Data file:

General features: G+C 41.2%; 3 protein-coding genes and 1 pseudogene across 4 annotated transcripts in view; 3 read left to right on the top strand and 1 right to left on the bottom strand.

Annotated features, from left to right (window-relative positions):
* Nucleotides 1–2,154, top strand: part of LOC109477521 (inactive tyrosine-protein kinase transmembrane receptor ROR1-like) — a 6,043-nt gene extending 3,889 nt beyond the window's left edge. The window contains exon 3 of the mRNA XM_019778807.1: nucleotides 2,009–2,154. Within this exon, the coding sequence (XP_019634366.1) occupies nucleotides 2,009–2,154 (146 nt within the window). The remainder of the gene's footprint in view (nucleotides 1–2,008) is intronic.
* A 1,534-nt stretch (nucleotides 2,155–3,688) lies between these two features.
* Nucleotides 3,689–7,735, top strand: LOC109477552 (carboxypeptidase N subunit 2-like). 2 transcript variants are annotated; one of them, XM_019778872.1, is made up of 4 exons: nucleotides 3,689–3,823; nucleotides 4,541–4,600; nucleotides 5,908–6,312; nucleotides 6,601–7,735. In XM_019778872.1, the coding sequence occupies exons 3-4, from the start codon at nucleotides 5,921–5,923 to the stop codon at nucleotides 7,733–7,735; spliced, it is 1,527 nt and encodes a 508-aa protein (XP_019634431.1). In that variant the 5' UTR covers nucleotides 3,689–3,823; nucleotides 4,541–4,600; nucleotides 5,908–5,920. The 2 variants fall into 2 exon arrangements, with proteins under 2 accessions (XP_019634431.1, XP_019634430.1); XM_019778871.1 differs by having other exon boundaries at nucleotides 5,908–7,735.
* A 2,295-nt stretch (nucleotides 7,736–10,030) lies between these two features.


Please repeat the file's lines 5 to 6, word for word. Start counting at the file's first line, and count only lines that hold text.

* Nucleotides 3,689–7,735, top strand: LOC109477552 (carboxypeptidase N subunit 2-like). 2 transcript variants are annotated; one of them, XM_019778872.1, is made up of 4 exons: nucleotides 3,689–3,823; nucleotides 4,541–4,600; nucleotides 5,908–6,312; nucleotides 6,601–7,735. In XM_019778872.1, the coding sequence occupies exons 3-4, from the start codon at nucleotides 5,921–5,923 to the stop codon at nucleotides 7,733–7,735; spliced, it is 1,527 nt and encodes a 508-aa protein (XP_019634431.1). In that variant the 5' UTR covers nucleotides 3,689–3,823; nucleotides 4,541–4,600; nucleotides 5,908–5,920. The 2 variants fall into 2 exon arrangements, with proteins under 2 accessions (XP_019634431.1, XP_019634430.1); XM_019778871.1 differs by having other exon boundaries at nucleotides 5,908–7,735.
* A 2,295-nt stretch (nucleotides 7,736–10,030) lies between these two features.